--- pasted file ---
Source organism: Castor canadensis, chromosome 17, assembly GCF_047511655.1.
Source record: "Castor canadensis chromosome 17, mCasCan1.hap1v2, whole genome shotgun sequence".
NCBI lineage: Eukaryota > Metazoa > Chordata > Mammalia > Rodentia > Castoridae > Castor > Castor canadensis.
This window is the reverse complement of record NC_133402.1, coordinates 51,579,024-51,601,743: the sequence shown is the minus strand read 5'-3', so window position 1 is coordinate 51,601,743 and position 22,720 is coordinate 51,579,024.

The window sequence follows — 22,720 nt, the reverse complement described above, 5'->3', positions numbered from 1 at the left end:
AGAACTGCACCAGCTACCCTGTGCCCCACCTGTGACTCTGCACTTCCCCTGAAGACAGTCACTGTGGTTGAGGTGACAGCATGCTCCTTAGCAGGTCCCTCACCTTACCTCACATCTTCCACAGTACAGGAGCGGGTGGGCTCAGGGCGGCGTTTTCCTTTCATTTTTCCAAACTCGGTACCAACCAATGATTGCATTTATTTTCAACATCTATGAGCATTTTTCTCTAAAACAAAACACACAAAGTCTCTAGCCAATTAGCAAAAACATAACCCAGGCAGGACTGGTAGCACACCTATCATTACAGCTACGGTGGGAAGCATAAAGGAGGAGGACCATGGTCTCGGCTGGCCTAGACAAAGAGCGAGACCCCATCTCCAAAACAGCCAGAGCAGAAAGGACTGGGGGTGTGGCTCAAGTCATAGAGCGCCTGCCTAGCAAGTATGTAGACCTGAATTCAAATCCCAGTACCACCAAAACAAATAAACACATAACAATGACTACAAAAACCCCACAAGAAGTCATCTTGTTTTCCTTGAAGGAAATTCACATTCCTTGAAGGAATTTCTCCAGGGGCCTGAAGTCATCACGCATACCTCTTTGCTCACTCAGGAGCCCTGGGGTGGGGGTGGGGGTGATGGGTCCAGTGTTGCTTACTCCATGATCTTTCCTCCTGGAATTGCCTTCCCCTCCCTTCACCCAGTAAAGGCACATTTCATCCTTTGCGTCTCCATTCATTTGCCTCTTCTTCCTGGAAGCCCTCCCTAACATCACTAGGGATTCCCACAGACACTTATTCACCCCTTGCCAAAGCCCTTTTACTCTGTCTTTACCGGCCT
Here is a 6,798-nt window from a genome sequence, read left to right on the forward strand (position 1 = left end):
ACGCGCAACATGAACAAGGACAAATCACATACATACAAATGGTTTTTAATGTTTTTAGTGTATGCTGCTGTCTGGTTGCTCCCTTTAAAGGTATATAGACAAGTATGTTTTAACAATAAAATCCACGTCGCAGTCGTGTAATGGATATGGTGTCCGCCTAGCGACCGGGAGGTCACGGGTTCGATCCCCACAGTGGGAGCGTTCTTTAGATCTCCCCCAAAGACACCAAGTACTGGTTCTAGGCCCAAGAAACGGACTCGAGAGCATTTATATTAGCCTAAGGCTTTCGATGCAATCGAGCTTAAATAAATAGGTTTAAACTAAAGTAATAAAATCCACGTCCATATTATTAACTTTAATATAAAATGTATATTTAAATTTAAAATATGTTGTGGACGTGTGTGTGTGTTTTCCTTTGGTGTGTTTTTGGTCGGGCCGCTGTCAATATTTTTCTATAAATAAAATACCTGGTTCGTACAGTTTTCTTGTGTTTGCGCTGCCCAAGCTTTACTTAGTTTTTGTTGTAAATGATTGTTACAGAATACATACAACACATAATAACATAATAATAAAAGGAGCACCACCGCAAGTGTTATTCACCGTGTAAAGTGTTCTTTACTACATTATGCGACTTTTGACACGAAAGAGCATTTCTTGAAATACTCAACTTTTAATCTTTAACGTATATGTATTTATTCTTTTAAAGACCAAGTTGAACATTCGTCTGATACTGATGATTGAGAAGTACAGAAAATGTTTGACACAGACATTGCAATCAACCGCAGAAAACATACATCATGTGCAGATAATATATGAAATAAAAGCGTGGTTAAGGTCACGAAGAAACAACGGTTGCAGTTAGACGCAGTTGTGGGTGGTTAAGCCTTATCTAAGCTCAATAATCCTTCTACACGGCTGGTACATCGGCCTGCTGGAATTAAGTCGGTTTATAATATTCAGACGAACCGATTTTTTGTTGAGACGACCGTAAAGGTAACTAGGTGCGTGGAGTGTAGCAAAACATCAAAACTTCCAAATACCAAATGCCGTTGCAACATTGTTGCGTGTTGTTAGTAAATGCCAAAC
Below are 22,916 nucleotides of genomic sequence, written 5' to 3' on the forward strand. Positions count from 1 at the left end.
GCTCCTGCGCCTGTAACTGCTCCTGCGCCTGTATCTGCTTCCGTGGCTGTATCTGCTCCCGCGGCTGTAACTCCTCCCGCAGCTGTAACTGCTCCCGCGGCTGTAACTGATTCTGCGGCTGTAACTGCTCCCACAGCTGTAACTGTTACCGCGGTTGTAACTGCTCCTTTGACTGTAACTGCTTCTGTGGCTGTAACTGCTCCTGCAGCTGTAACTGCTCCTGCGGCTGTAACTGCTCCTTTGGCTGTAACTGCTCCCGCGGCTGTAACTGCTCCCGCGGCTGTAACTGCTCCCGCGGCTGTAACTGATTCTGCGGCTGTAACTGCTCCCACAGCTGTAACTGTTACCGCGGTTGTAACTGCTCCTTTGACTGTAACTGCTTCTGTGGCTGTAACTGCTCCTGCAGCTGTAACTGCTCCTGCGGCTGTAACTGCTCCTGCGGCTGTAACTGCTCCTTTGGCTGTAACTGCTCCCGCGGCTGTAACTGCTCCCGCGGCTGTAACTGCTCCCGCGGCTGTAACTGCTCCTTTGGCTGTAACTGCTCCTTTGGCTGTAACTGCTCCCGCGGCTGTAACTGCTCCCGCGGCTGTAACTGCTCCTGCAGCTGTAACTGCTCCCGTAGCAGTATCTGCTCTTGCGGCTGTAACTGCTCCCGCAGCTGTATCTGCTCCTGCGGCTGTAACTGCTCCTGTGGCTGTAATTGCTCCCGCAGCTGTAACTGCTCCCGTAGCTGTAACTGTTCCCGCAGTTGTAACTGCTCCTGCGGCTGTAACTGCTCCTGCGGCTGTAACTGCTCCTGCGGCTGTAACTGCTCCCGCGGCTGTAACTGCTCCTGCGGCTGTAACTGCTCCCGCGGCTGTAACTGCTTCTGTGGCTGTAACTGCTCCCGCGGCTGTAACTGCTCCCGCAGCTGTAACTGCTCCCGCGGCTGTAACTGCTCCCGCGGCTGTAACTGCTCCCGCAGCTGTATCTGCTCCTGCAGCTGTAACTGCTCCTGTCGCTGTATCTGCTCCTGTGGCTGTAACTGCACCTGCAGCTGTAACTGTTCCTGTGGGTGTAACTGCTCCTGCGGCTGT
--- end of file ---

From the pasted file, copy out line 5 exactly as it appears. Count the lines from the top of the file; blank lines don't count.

The window sequence follows — 22,720 nt, the reverse complement described above, 5'->3', positions numbered from 1 at the left end: